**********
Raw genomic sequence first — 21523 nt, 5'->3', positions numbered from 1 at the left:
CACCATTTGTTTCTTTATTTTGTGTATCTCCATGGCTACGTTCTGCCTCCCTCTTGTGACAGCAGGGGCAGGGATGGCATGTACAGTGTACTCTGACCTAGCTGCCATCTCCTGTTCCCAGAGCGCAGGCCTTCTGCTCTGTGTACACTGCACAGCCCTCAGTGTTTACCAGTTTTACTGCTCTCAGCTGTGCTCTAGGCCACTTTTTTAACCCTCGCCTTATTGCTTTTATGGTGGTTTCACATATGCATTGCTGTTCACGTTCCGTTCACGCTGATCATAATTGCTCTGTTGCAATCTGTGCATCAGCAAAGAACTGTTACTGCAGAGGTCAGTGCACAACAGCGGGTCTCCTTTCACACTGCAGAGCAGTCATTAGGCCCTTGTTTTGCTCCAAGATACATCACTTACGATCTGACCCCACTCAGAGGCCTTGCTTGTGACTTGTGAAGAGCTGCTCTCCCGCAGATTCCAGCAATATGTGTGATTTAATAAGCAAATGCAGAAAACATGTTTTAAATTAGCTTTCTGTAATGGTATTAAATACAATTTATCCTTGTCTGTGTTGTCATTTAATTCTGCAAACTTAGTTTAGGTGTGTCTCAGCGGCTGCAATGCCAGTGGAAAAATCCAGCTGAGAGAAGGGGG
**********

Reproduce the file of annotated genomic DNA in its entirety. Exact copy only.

Raw genomic sequence first — 21523 nt, 5'->3', positions numbered from 1 at the left:
CACCATTTGTTTCTTTATTTTGTGTATCTCCATGGCTACGTTCTGCCTCCCTCTTGTGACAGCAGGGGCAGGGATGGCATGTACAGTGTACTCTGACCTAGCTGCCATCTCCTGTTCCCAGAGCGCAGGCCTTCTGCTCTGTGTACACTGCACAGCCCTCAGTGTTTACCAGTTTTACTGCTCTCAGCTGTGCTCTAGGCCACTTTTTTAACCCTCGCCTTATTGCTTTTATGGTGGTTTCACATATGCATTGCTGTTCACGTTCCGTTCACGCTGATCATAATTGCTCTGTTGCAATCTGTGCATCAGCAAAGAACTGTTACTGCAGAGGTCAGTGCACAACAGCGGGTCTCCTTTCACACTGCAGAGCAGTCATTAGGCCCTTGTTTTGCTCCAAGATACATCACTTACGATCTGACCCCACTCAGAGGCCTTGCTTGTGACTTGTGAAGAGCTGCTCTCCCGCAGATTCCAGCAATATGTGTGATTTAATAAGCAAATGCAGAAAACATGTTTTAAATTAGCTTTCTGTAATGGTATTAAATACAATTTATCCTTGTCTGTGTTGTCATTTAATTCTGCAAACTTAGTTTAGGTGTGTCTCAGCGGCTGCAATGCCAGTGGAAAAATCCAGCTGAGAGAAGGGGG